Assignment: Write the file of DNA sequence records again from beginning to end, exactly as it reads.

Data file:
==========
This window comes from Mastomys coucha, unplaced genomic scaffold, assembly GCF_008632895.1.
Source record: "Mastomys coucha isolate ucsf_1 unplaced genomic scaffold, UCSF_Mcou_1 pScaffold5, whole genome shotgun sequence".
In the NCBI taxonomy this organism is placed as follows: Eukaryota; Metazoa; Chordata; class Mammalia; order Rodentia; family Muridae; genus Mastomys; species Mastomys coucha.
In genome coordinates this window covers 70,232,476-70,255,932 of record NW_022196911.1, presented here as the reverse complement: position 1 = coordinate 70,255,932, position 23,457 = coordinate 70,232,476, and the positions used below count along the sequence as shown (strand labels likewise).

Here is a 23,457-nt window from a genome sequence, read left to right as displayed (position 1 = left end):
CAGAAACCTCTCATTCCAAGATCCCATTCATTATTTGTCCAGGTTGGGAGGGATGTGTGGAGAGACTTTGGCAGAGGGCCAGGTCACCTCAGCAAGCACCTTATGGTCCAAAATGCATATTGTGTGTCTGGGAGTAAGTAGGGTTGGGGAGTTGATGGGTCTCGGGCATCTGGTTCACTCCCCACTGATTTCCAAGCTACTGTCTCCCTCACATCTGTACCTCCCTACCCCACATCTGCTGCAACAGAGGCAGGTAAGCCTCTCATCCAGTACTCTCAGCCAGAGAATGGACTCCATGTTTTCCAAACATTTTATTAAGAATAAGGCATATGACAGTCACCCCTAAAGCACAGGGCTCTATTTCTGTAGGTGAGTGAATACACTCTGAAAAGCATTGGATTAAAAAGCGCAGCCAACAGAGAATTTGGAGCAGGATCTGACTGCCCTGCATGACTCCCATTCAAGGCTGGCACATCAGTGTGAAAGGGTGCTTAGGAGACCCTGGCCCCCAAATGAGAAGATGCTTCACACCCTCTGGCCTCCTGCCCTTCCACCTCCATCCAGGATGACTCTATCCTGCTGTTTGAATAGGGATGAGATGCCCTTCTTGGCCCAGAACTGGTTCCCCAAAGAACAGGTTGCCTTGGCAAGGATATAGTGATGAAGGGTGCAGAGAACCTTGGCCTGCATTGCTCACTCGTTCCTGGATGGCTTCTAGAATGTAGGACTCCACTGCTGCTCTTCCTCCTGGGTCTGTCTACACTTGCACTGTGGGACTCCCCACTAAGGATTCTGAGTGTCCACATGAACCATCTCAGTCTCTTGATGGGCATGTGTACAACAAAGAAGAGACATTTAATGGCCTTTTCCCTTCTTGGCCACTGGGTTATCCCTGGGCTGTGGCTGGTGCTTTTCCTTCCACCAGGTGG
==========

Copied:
This window comes from Mastomys coucha, unplaced genomic scaffold, assembly GCF_008632895.1.
Source record: "Mastomys coucha isolate ucsf_1 unplaced genomic scaffold, UCSF_Mcou_1 pScaffold5, whole genome shotgun sequence".
In the NCBI taxonomy this organism is placed as follows: Eukaryota; Metazoa; Chordata; class Mammalia; order Rodentia; family Muridae; genus Mastomys; species Mastomys coucha.
In genome coordinates this window covers 70,232,476-70,255,932 of record NW_022196911.1, presented here as the reverse complement: position 1 = coordinate 70,255,932, position 23,457 = coordinate 70,232,476, and the positions used below count along the sequence as shown (strand labels likewise).

Here is a 23,457-nt window from a genome sequence, read left to right as displayed (position 1 = left end):
CAGAAACCTCTCATTCCAAGATCCCATTCATTATTTGTCCAGGTTGGGAGGGATGTGTGGAGAGACTTTGGCAGAGGGCCAGGTCACCTCAGCAAGCACCTTATGGTCCAAAATGCATATTGTGTGTCTGGGAGTAAGTAGGGTTGGGGAGTTGATGGGTCTCGGGCATCTGGTTCACTCCCCACTGATTTCCAAGCTACTGTCTCCCTCACATCTGTACCTCCCTACCCCACATCTGCTGCAACAGAGGCAGGTAAGCCTCTCATCCAGTACTCTCAGCCAGAGAATGGACTCCATGTTTTCCAAACATTTTATTAAGAATAAGGCATATGACAGTCACCCCTAAAGCACAGGGCTCTATTTCTGTAGGTGAGTGAATACACTCTGAAAAGCATTGGATTAAAAAGCGCAGCCAACAGAGAATTTGGAGCAGGATCTGACTGCCCTGCATGACTCCCATTCAAGGCTGGCACATCAGTGTGAAAGGGTGCTTAGGAGACCCTGGCCCCCAAATGAGAAGATGCTTCACACCCTCTGGCCTCCTGCCCTTCCACCTCCATCCAGGATGACTCTATCCTGCTGTTTGAATAGGGATGAGATGCCCTTCTTGGCCCAGAACTGGTTCCCCAAAGAACAGGTTGCCTTGGCAAGGATATAGTGATGAAGGGTGCAGAGAACCTTGGCCTGCATTGCTCACTCGTTCCTGGATGGCTTCTAGAATGTAGGACTCCACTGCTGCTCTTCCTCCTGGGTCTGTCTACACTTGCACTGTGGGACTCCCCACTAAGGATTCTGAGTGTCCACATGAACCATCTCAGTCTCTTGATGGGCATGTGTACAACAAAGAAGAGACATTTAATGGCCTTTTCCCTTCTTGGCCACTGGGTTATCCCTGGGCTGTGGCTGGTGCTTTTCCTTCCACCAGGTGG